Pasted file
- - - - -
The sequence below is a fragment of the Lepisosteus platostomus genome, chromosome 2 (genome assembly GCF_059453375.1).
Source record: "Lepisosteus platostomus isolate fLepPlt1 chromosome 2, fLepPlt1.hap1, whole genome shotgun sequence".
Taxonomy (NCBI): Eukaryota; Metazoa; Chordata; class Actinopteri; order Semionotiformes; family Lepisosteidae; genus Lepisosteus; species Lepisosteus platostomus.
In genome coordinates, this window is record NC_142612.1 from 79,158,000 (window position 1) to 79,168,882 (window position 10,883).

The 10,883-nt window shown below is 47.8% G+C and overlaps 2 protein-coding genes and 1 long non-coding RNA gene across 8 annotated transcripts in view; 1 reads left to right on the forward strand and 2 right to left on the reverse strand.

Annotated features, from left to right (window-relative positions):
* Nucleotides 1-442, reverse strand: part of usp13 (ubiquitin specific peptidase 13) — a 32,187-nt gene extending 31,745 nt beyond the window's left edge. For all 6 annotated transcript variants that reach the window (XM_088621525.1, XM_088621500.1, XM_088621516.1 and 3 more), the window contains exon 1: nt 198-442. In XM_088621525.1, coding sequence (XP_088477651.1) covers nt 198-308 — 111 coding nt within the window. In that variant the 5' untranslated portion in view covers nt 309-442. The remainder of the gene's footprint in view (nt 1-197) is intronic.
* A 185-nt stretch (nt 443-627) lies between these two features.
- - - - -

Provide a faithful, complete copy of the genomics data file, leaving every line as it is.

The sequence below is a fragment of the Lepisosteus platostomus genome, chromosome 2 (genome assembly GCF_059453375.1).
Source record: "Lepisosteus platostomus isolate fLepPlt1 chromosome 2, fLepPlt1.hap1, whole genome shotgun sequence".
Taxonomy (NCBI): Eukaryota; Metazoa; Chordata; class Actinopteri; order Semionotiformes; family Lepisosteidae; genus Lepisosteus; species Lepisosteus platostomus.
In genome coordinates, this window is record NC_142612.1 from 79,158,000 (window position 1) to 79,168,882 (window position 10,883).

The 10,883-nt window shown below is 47.8% G+C and overlaps 2 protein-coding genes and 1 long non-coding RNA gene across 8 annotated transcripts in view; 1 reads left to right on the forward strand and 2 right to left on the reverse strand.

Annotated features, from left to right (window-relative positions):
* Nucleotides 1-442, reverse strand: part of usp13 (ubiquitin specific peptidase 13) — a 32,187-nt gene extending 31,745 nt beyond the window's left edge. For all 6 annotated transcript variants that reach the window (XM_088621525.1, XM_088621500.1, XM_088621516.1 and 3 more), the window contains exon 1: nt 198-442. In XM_088621525.1, coding sequence (XP_088477651.1) covers nt 198-308 — 111 coding nt within the window. In that variant the 5' untranslated portion in view covers nt 309-442. The remainder of the gene's footprint in view (nt 1-197) is intronic.
* A 185-nt stretch (nt 443-627) lies between these two features.